Instances of suicide rose steadily –by almost 33 percent – in Missouri between 2012 and 2018, the most recent year for which data is available.
More than 20 out of every 100,000 Missourians died from intentional self-harm in 2018 – a figure that is more than 33 percent higher than the national average. Suicide ranks as the 10th leading cause of death in the state and is the leading cause of death for teenagers and young adults, with people in rural counties more likely to die by suicide than in urban ones.
Project Director Katie Ellison and her colleagues at the University of Missouri–St. Louis’ Missouri Institute of Mental Health have committed those facts to memory because they’re intent on working to change them. One way is by trying to reduce the availability of guns for people with suicidal ideation or substance use disorder.
“We know that firearms are the most lethal method in the US,” Ellison said. “They’re the most common method by which people die in a suicide attempt, and the science also says that because the suicide crisis can be so brief, if we make them hard to access or unfirable, then someone can interrupt that suicide crisis. That person has enough time to think through and work their way out or self-resolve those suicidal feelings.”
Since February, Ellison has been helping lead the Gun Suicide Prevention Planning Project, which aims to build a coalition to focus on mental health and suicide prevention. The plan being developed in Southeast Missouri is funded by a $350,000 grant from the Missouri Foundation for Health. Associate Research Professor Elizabeth Sale is the primary investigator.
The project engages members of the community in Butler County, Missouri – home to the town of Poplar Bluff – including health care providers, educators, employers, clergy members, suicide attempt and loss survivors, LGBTQ individuals and others through a public awareness campaign. It also aims to build a continuity-of-care program throughout the community so that at-risk individuals are getting the support they need.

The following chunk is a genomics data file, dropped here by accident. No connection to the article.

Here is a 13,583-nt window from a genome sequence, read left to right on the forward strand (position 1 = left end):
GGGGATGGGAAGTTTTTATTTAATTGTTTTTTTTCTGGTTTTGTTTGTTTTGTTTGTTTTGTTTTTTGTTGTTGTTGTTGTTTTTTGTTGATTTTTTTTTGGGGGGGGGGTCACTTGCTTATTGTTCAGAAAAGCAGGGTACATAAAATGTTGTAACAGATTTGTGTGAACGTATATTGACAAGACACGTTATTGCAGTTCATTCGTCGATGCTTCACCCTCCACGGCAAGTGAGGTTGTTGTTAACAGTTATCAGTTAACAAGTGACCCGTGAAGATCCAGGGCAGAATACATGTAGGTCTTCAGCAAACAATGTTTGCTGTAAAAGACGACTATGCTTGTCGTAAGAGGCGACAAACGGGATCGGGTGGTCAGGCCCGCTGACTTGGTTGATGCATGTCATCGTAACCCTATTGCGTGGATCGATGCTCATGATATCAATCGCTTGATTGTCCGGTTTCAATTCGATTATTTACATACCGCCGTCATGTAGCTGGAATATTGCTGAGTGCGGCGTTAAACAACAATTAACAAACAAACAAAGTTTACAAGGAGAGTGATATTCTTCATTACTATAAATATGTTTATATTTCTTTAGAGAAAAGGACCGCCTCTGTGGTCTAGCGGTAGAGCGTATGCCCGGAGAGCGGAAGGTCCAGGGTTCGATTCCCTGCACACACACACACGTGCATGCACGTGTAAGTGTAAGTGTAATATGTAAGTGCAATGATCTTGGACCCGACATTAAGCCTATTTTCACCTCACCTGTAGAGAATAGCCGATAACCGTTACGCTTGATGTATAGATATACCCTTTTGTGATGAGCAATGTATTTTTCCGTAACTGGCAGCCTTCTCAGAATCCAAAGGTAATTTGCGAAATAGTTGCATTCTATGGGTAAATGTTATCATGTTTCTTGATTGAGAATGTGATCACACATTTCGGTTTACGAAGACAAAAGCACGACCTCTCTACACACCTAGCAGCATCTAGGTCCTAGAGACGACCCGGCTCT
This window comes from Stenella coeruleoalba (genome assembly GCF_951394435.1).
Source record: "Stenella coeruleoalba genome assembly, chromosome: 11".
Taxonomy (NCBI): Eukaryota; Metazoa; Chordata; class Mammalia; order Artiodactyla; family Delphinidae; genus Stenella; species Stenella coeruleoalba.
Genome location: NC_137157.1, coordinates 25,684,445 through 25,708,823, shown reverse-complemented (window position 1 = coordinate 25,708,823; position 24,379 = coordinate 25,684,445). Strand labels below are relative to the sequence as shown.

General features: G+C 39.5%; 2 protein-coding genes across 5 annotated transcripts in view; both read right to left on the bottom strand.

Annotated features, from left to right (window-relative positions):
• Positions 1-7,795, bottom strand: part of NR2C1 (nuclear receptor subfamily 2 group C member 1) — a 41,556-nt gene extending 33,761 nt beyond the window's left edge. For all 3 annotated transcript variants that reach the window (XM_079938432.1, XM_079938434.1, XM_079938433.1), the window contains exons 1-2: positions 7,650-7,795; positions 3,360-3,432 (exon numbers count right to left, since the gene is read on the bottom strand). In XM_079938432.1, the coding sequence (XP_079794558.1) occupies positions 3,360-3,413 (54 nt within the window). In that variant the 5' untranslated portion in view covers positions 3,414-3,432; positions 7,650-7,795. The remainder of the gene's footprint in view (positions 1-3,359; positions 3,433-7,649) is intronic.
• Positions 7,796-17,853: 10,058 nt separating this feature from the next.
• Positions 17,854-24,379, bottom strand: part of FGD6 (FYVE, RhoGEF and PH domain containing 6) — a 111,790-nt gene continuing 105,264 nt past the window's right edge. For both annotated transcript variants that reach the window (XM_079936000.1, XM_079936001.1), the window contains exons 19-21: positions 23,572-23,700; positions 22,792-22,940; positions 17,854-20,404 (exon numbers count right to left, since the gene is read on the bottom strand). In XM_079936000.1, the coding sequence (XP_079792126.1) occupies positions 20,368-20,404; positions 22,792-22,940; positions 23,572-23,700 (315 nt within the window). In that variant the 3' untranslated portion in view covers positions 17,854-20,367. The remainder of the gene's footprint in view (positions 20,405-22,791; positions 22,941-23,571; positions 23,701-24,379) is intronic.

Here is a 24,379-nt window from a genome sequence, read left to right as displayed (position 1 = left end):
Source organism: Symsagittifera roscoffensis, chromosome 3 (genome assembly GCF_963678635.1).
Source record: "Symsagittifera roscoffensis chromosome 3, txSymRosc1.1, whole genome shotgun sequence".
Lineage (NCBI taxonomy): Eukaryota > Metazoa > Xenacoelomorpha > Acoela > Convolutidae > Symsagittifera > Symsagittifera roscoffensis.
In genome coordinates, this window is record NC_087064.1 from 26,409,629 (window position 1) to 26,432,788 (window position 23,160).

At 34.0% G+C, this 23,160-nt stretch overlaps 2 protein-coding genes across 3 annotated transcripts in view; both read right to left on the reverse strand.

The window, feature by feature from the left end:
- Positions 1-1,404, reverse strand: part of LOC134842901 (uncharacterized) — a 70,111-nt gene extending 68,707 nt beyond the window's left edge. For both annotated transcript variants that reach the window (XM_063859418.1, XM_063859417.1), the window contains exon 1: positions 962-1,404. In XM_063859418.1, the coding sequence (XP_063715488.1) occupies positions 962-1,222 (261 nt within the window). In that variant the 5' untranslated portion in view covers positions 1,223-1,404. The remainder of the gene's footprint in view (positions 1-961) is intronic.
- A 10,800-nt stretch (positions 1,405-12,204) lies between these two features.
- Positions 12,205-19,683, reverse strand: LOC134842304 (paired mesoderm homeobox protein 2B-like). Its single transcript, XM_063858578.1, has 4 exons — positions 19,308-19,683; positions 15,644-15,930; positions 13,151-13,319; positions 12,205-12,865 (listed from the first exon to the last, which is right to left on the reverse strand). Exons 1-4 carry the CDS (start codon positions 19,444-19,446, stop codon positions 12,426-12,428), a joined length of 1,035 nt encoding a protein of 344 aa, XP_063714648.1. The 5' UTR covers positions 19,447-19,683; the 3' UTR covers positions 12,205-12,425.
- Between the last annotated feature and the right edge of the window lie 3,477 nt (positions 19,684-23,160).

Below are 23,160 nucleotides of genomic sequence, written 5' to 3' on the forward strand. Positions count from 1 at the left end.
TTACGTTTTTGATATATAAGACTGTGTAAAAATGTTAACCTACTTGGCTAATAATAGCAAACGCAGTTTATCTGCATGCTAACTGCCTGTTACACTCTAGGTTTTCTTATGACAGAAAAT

But another layer of the project involves training on lethal means reduction.
“We’re partnering with the gun owners and gun retailers in the communities to promote safe storage strategies among their customers, with agreement that everyone would like to know how to prevent suicide,” Ellison said. “Responsible gun owners don’t want people dying by suicide. So, it’s getting everyone to buy into this the strategy, this effort to prevent suicide.”
These evidence-based approaches are already being used and finding success in different parts of Missouri, including in Butler County.
The Missouri Department of Mental Health has funded the Zero Suicide Initiative with Family Counseling Center, a private certified community behavioral health organization serving 19 counties in Southeast Missouri. Zero Suicide’s framework is used by health care systems to ensure that someone at every point of contact with a patient is assessing for suicide and referring those in need to supports that can help.
Family Counseling Center also takes part in the Emergency Room Enhancement Program, which supports individuals who present at emergency rooms with behavioral health concerns by coordinating care that addresses behavioral, physical and basic needs.
These initiatives have similar goals, but they’ve been siloed. The Gun Suicide Prevention Planning Project seeks to coordinate those efforts along with work Ellison has been doing since 2018 as director of the Safer Homes Collaborative. That project raises awareness that suicide can be prevented through safe gun storage.
“I think the overall goal is creating this community cultural shift where there is a community acceptance to talk about and tell folks, ‘Hey, I’m struggling, I’m hurting,’” Ellison said. “Creating a community that is able to recognize and identify those risk factors for folks where they spend most of their time – whether it’s at work, it’s at school, it’s at home, it’s in the church – so that those connections, those relationships that they have, can identify their risk and also guide them through this process of getting help.”
The team at MIMH intends to involve some of the largest employers in Butler County in their efforts to raise awareness and train people to recognize people who are at-risk. Among the employers identified are manufacturers Briggs & Stratton, Gates Corporation and Mid-Continent Steel & Wire; Three Rivers College; three area school districts; Poplar Bluff Regional Medical Center and Missouri Highlands Medical Clinic; and the county government.
The grant supports two years of planning with additional funding for up to five years for implementation.
Ellison and her colleagues are piloting the project in Butler County, but they have already identified six other nearby counties – Carter, Dunklin, Pemiscot, Reynolds, Ripley and Wayne – where they intend to build on those efforts.
“The goal,” Ellison said, “is that this is something that could be replicated in other communities across Missouri.”